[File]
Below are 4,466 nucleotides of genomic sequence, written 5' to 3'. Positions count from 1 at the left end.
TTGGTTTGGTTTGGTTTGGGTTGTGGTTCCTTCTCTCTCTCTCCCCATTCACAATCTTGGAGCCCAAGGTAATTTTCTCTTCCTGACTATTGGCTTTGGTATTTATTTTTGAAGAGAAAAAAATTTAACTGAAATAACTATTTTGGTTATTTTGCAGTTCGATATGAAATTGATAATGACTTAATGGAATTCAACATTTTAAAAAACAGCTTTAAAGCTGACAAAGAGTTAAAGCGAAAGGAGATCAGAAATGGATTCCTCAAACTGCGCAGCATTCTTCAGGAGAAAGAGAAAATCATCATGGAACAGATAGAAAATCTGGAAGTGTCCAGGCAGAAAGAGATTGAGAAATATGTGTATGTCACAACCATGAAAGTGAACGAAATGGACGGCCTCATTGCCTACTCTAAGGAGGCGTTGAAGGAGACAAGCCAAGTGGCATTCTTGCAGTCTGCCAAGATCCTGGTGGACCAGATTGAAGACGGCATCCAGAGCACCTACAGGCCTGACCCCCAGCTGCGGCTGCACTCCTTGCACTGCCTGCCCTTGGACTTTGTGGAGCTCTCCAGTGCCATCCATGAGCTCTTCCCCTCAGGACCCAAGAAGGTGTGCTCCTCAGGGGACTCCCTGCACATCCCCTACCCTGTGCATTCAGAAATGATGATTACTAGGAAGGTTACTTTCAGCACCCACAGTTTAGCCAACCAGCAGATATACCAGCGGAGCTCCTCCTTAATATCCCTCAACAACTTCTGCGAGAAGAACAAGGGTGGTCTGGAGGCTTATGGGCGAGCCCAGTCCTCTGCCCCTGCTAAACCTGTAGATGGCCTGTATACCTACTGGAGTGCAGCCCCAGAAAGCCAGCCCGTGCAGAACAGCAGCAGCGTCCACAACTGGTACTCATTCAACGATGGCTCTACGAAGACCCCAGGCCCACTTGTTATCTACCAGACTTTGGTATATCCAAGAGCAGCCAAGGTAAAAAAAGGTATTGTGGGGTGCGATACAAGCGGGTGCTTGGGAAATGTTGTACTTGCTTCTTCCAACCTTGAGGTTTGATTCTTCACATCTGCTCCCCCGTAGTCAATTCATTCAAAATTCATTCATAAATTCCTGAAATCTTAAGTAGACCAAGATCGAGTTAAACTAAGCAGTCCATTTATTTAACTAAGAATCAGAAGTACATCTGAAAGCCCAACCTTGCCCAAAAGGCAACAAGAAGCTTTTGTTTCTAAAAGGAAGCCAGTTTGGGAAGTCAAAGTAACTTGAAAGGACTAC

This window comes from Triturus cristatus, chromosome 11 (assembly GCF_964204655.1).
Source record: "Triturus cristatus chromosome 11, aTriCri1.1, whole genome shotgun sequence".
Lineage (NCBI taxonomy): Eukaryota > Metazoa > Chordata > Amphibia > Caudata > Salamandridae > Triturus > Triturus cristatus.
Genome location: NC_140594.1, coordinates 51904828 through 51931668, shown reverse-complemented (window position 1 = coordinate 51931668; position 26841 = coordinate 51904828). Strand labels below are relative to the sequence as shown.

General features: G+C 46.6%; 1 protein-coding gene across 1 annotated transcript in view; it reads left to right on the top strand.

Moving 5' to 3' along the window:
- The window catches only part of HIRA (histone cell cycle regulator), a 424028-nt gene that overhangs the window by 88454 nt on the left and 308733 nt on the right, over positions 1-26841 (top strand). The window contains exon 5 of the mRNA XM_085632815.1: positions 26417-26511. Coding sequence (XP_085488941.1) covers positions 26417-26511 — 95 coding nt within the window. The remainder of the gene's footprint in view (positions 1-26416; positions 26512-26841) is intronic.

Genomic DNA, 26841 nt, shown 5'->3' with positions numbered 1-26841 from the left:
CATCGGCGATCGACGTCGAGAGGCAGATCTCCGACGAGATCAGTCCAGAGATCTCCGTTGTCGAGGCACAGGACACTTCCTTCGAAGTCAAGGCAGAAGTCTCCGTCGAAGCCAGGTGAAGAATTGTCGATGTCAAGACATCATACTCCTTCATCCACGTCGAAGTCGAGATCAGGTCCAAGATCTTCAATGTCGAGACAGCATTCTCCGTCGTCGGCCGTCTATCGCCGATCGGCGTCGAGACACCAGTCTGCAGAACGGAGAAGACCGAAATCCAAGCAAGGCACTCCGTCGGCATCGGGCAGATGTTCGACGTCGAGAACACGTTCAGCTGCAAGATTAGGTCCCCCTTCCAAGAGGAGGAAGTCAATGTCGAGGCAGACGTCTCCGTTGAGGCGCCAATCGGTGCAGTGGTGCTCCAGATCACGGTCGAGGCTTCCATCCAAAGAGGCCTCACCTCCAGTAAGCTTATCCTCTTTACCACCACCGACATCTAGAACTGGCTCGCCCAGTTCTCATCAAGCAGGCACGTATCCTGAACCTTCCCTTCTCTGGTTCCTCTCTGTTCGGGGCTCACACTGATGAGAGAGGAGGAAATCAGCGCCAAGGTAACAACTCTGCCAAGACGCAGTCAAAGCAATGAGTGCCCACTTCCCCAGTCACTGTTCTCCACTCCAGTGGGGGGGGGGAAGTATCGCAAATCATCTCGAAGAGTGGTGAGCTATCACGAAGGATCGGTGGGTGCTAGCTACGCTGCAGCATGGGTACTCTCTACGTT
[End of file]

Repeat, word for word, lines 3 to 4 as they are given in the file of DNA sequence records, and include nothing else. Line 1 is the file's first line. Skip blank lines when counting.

This window comes from Triturus cristatus, chromosome 11 (assembly GCF_964204655.1).
Source record: "Triturus cristatus chromosome 11, aTriCri1.1, whole genome shotgun sequence".